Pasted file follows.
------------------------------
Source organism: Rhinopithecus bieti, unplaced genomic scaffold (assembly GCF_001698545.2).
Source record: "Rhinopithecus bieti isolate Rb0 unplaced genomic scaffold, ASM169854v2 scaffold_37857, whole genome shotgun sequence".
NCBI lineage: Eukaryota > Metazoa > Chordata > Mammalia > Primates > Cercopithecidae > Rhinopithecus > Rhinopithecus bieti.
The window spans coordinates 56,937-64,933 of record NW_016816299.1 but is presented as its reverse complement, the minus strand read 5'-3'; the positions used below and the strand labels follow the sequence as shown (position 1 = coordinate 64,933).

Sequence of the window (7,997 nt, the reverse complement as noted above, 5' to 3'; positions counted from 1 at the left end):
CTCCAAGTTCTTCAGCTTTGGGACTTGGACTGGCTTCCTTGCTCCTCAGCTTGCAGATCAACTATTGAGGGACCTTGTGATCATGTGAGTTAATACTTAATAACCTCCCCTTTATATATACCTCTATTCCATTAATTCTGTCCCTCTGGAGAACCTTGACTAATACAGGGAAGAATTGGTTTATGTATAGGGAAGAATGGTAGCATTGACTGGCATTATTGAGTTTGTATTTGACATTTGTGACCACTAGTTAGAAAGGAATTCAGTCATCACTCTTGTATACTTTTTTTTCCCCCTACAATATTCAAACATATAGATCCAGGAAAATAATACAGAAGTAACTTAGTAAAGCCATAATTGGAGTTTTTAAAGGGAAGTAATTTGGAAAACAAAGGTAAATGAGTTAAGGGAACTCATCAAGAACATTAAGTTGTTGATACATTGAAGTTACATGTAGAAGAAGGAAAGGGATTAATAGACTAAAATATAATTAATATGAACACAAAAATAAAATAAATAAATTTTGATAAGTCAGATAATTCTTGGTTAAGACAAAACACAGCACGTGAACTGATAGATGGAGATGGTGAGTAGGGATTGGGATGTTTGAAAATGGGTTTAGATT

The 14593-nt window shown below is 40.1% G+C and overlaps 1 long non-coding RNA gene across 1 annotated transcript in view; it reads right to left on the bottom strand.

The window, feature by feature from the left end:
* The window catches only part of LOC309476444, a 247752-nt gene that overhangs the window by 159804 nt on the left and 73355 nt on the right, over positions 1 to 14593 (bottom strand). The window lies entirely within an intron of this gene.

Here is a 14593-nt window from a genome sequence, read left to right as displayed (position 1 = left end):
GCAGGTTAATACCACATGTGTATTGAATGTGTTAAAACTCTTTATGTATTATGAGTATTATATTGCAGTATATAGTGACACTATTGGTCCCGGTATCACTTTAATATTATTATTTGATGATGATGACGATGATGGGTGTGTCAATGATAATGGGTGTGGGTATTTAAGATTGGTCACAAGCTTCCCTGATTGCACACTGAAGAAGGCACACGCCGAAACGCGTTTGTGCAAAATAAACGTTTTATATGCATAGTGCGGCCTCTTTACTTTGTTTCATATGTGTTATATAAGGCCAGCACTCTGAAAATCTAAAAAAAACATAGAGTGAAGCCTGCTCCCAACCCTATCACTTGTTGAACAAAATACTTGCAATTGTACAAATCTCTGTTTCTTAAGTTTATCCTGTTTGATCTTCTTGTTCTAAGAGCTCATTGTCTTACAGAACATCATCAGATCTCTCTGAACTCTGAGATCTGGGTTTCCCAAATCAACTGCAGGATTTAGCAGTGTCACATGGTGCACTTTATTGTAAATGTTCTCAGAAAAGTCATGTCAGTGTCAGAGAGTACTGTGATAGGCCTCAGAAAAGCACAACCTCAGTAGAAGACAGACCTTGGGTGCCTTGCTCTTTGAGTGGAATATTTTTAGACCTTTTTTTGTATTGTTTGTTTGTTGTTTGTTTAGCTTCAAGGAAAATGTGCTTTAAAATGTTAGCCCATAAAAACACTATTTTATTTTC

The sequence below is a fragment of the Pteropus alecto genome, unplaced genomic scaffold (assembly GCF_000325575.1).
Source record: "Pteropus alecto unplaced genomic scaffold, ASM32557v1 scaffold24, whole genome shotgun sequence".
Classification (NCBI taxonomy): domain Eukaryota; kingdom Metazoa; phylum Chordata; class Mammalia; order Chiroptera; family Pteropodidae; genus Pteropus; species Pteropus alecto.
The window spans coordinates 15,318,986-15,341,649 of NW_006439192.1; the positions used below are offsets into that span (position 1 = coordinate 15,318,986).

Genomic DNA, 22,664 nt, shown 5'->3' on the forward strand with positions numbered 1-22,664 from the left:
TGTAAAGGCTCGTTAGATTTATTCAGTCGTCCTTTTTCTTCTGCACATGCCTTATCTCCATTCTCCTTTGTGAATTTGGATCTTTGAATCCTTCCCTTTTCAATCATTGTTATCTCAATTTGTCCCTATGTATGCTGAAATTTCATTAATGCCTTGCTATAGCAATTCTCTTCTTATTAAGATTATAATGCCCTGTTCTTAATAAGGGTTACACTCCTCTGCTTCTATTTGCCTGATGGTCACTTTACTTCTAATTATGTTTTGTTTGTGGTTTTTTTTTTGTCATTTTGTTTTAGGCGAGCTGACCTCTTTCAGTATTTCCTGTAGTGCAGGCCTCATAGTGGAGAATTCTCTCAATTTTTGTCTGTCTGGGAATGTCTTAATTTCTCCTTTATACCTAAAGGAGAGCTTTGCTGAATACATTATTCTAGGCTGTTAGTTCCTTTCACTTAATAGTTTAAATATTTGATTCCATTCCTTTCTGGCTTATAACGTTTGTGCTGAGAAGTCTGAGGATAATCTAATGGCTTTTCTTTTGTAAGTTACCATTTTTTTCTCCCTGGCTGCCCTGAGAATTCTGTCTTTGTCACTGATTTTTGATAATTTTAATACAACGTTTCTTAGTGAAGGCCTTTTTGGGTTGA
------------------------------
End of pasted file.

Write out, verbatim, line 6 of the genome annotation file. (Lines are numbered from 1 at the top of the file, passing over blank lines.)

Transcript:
CTCCAAGTTCTTCAGCTTTGGGACTTGGACTGGCTTCCTTGCTCCTCAGCTTGCAGATCAACTATTGAGGGACCTTGTGATCATGTGAGTTAATACTTAATAACCTCCCCTTTATATATACCTCTATTCCATTAATTCTGTCCCTCTGGAGAACCTTGACTAATACAGGGAAGAATTGGTTTATGTATAGGGAAGAATGGTAGCATTGACTGGCATTATTGAGTTTGTATTTGACATTTGTGACCACTAGTTAGAAAGGAATTCAGTCATCACTCTTGTATACTTTTTTTTCCCCCTACAATATTCAAACATATAGATCCAGGAAAATAATACAGAAGTAACTTAGTAAAGCCATAATTGGAGTTTTTAAAGGGAAGTAATTTGGAAAACAAAGGTAAATGAGTTAAGGGAACTCATCAAGAACATTAAGTTGTTGATACATTGAAGTTACATGTAGAAGAAGGAAAGGGATTAATAGACTAAAATATAATTAATATGAACACAAAAATAAAATAAATAAATTTTGATAAGTCAGATAATTCTTGGTTAAGACAAAACACAGCACGTGAACTGATAGATGGAGATGGTGAGTAGGGATTGGGATGTTTGAAAATGGGTTTAGATT